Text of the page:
We at Deneki Outdoors obviously care very much about fisheries around the globe. We recently watched the documentary Seaspiarcy, currently available on Netflix. We, by no means, are scientists or marine biologists. We are, however, stewards of our planet and consume fish. As consumers of fish, we should be aware of the ongoings of the fishing industry as it has a direct impact on our lives.
Throughout the film, Ali Tabrizi, director, narrator, and photographer takes you on an increasingly difficult journey across the globe identifying challenges and exposing harsh realities with the relationship we have with the ocean and all that live in it. Starting with plastics and pollution, then graduating to destruction, corruption and even human rights violations all in the realm of marine life.
By trying to show his and the life of his team lives are in danger, Tabrizi sells the idea that the fishing industry has a much larger and negative impact than we assume beyond plastics and straws on our beaches and oceans in classic investigative journalism style. He pushes the idea that overfishing and the corrupt commercial fishing industry have a far greater negative impact on our oceans, including looking into the racket of dolphin-safe tuna labels we all see on our shelves, which is compelling.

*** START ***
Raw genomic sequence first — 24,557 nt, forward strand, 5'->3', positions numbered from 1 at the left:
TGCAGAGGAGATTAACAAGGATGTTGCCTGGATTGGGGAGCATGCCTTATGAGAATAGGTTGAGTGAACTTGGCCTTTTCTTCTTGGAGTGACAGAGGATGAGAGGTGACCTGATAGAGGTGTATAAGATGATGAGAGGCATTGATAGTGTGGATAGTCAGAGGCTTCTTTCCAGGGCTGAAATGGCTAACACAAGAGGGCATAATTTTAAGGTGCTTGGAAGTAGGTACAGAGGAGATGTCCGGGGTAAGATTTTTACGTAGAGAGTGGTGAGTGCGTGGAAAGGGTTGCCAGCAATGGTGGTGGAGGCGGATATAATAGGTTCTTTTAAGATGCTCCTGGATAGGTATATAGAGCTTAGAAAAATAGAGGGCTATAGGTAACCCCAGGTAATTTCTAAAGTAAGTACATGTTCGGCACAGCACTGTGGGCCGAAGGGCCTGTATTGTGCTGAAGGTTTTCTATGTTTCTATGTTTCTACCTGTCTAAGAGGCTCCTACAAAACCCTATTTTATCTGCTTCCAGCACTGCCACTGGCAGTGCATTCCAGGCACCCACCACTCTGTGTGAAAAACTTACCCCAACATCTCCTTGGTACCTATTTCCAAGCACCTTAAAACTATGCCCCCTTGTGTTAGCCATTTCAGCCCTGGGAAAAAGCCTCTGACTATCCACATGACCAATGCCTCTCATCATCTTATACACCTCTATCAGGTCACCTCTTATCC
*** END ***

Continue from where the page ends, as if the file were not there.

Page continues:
All that being said, Seaspiracy is an interesting watch. It uncovers some global practices that we may not have seen or thought about before. What was very transparent is Seaspiracy tries too hard to be a riveting investigative journalism documentary by selling controversy and conspiracy. It could have done without it. That is not a statement of Ali Tabrizi’s passion or desire to truly help the world; it’s more of a reflection of style and the use of propaganda.
If you haven’t seen it, watch it, then let us know what you think. We’d love to hear your thoughts. All we know is, we’ll continue to eat wild-caught sustainable fish.